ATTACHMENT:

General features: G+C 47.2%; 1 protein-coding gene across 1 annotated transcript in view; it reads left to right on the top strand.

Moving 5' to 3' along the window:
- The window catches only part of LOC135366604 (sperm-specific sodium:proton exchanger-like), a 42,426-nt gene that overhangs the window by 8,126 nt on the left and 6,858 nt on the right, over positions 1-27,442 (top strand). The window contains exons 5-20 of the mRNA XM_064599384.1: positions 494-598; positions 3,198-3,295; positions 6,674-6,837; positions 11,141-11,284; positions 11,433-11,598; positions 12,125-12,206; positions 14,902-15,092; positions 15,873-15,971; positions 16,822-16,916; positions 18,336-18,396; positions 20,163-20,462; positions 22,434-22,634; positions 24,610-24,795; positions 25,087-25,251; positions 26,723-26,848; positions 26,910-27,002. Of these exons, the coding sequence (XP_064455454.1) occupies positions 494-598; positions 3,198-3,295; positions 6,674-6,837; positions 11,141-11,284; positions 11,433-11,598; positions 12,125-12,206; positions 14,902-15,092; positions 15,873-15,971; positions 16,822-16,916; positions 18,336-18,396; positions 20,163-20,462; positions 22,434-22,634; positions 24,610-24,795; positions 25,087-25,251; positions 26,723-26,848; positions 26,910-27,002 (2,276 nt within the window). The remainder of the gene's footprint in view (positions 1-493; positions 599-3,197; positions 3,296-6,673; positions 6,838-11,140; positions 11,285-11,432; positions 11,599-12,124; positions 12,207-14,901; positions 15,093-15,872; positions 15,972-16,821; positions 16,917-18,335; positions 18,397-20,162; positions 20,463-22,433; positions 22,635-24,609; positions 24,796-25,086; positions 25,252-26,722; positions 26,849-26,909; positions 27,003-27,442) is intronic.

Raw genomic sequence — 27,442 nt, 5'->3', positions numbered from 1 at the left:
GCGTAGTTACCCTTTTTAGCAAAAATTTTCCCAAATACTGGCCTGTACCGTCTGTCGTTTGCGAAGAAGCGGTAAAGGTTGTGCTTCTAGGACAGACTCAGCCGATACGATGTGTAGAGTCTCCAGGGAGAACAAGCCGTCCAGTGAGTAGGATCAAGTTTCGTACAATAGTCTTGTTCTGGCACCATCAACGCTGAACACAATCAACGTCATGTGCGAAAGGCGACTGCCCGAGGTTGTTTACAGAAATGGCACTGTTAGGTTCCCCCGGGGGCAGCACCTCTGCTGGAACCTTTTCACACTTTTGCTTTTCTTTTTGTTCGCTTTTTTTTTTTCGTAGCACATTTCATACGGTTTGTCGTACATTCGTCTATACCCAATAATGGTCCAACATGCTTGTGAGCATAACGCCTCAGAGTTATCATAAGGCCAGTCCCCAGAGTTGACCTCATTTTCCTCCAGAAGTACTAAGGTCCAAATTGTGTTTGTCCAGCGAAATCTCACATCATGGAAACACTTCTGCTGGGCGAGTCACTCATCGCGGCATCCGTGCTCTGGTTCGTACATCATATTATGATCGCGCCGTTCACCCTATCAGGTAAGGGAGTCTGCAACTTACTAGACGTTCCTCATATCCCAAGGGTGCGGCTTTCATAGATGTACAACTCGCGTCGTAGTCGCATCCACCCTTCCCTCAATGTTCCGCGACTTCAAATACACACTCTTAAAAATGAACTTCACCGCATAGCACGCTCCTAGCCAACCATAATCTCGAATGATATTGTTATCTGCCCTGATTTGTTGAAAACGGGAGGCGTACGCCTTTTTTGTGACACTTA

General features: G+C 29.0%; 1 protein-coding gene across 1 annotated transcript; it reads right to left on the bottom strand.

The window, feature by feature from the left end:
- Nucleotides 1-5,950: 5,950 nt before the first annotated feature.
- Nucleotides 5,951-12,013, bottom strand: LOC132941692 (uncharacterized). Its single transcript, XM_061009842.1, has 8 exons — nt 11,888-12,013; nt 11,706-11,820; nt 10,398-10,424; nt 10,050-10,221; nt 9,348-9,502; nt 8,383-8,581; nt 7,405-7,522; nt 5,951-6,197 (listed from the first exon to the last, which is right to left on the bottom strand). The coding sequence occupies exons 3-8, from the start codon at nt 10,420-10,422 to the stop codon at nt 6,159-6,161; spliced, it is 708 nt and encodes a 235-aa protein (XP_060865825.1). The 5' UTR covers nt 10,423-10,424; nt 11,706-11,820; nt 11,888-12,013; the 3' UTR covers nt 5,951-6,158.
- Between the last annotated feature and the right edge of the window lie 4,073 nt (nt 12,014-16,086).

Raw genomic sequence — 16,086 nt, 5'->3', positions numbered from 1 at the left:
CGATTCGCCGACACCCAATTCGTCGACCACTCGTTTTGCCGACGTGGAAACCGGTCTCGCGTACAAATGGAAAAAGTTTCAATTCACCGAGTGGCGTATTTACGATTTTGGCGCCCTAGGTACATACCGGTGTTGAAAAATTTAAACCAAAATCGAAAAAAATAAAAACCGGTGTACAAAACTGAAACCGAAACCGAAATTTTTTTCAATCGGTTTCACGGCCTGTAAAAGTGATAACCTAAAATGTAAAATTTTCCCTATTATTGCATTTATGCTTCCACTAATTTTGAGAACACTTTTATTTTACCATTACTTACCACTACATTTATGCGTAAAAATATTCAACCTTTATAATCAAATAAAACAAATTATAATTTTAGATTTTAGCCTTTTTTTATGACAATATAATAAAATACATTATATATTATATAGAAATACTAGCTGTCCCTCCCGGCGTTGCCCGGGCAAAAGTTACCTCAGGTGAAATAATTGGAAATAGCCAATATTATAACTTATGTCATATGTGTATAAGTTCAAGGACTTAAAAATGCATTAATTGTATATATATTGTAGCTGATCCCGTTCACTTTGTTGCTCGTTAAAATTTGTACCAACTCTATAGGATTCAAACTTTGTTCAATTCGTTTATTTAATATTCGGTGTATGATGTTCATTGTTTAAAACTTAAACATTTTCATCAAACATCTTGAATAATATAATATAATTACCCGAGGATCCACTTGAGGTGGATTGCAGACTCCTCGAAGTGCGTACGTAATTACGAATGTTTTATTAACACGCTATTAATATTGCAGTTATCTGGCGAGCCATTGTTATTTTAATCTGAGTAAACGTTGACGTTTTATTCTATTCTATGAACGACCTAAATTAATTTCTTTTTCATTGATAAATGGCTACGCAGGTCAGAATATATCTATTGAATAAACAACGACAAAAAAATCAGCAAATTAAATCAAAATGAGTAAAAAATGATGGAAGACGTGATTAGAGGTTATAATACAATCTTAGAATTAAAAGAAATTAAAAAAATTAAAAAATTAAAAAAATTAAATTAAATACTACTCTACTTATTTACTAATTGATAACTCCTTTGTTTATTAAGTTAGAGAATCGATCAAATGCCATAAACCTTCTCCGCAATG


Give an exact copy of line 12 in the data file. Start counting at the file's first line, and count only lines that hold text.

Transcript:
CGATTCGCCGACACCCAATTCGTCGACCACTCGTTTTGCCGACGTGGAAACCGGTCTCGCGTACAAATGGAAAAAGTTTCAATTCACCGAGTGGCGTATTTACGATTTTGGCGCCCTAGGTACATACCGGTGTTGAAAAATTTAAACCAAAATCGAAAAAAATAAAAACCGGTGTACAAAACTGAAACCGAAACCGAAATTTTTTTCAATCGGTTTCACGGCCTGTAAAAGTGATAACCTAAAATGTAAAATTTTCCCTATTATTGCATTTATGCTTCCACTAATTTTGAGAACACTTTTATTTTACCATTACTTACCACTACATTTATGCGTAAAAATATTCAACCTTTATAATCAAATAAAACAAATTATAATTTTAGATTTTAGCCTTTTTTTATGACAATATAATAAAATACATTATATATTATATAGAAATACTAGCTGTCCCTCCCGGCGTTGCCCGGGCAAAAGTTACCTCAGGTGAAATAATTGGAAATAGCCAATATTATAACTTATGTCATATGTGTATAAGTTCAAGGACTTAAAAATGCATTAATTGTATATATATTGTAGCTGATCCCGTTCACTTTGTTGCTCGTTAAAATTTGTACCAACTCTATAGGATTCAAACTTTGTTCAATTCGTTTATTTAATATTCGGTGTATGATGTTCATTGTTTAAAACTTAAACATTTTCATCAAACATCTTGAATAATATAATATAATTACCCGAGGATCCACTTGAGGTGGATTGCAGACTCCTCGAAGTGCGTACGTAATTACGAATGTTTTATTAACACGCTATTAATATTGCAGTTATCTGGCGAGCCATTGTTATTTTAATCTGAGTAAACGTTGACGTTTTATTCTATTCTATGAACGACCTAAATTAATTTCTTTTTCATTGATAAATGGCTACGCAGGTCAGAATATATCTATTGAATAAACAACGACAAAAAAATCAGCAAATTAAATCAAAATGAGTAAAAAATGATGGAAGACGTGATTAGAGGTTATAATACAATCTTAGAATTAAAAGAAATTAAAAAAATTAAAAAATTAAAAAAATTAAATTAAATACTACTCTACTTATTTACTAATTGATAACTCCTTTGTTTATTAAGTTAGAGAATCGATCAAATGCCATAAACCTTCTCCGCAATG